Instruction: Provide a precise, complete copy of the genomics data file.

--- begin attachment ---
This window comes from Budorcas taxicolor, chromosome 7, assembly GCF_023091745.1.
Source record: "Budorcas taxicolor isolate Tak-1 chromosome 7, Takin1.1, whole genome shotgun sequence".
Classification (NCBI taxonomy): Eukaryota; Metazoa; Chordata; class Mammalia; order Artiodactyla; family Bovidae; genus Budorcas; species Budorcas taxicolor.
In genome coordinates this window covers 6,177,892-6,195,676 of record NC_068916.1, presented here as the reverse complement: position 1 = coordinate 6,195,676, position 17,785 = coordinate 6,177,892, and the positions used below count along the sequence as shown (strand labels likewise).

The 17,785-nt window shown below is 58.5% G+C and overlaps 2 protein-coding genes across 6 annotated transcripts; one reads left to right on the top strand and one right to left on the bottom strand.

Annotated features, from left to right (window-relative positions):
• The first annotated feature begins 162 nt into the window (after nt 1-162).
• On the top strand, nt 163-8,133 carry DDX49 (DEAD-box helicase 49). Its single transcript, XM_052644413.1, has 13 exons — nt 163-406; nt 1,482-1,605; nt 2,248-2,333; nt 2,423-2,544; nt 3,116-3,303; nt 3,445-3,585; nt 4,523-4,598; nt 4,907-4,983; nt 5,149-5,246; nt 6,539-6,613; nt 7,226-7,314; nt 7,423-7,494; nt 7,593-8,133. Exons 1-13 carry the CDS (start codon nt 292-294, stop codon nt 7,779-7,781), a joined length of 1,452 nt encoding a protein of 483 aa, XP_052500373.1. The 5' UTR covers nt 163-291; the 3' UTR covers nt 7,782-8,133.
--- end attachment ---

This window comes from Budorcas taxicolor, chromosome 7, assembly GCF_023091745.1.
Source record: "Budorcas taxicolor isolate Tak-1 chromosome 7, Takin1.1, whole genome shotgun sequence".
Classification (NCBI taxonomy): Eukaryota; Metazoa; Chordata; class Mammalia; order Artiodactyla; family Bovidae; genus Budorcas; species Budorcas taxicolor.
In genome coordinates this window covers 6,177,892-6,195,676 of record NC_068916.1, presented here as the reverse complement: position 1 = coordinate 6,195,676, position 17,785 = coordinate 6,177,892, and the positions used below count along the sequence as shown (strand labels likewise).

The 17,785-nt window shown below is 58.5% G+C and overlaps 2 protein-coding genes across 6 annotated transcripts; one reads left to right on the top strand and one right to left on the bottom strand.

Annotated features, from left to right (window-relative positions):
• The first annotated feature begins 162 nt into the window (after nt 1-162).
• On the top strand, nt 163-8,133 carry DDX49 (DEAD-box helicase 49). Its single transcript, XM_052644413.1, has 13 exons — nt 163-406; nt 1,482-1,605; nt 2,248-2,333; nt 2,423-2,544; nt 3,116-3,303; nt 3,445-3,585; nt 4,523-4,598; nt 4,907-4,983; nt 5,149-5,246; nt 6,539-6,613; nt 7,226-7,314; nt 7,423-7,494; nt 7,593-8,133. Exons 1-13 carry the CDS (start codon nt 292-294, stop codon nt 7,779-7,781), a joined length of 1,452 nt encoding a protein of 483 aa, XP_052500373.1. The 5' UTR covers nt 163-291; the 3' UTR covers nt 7,782-8,133.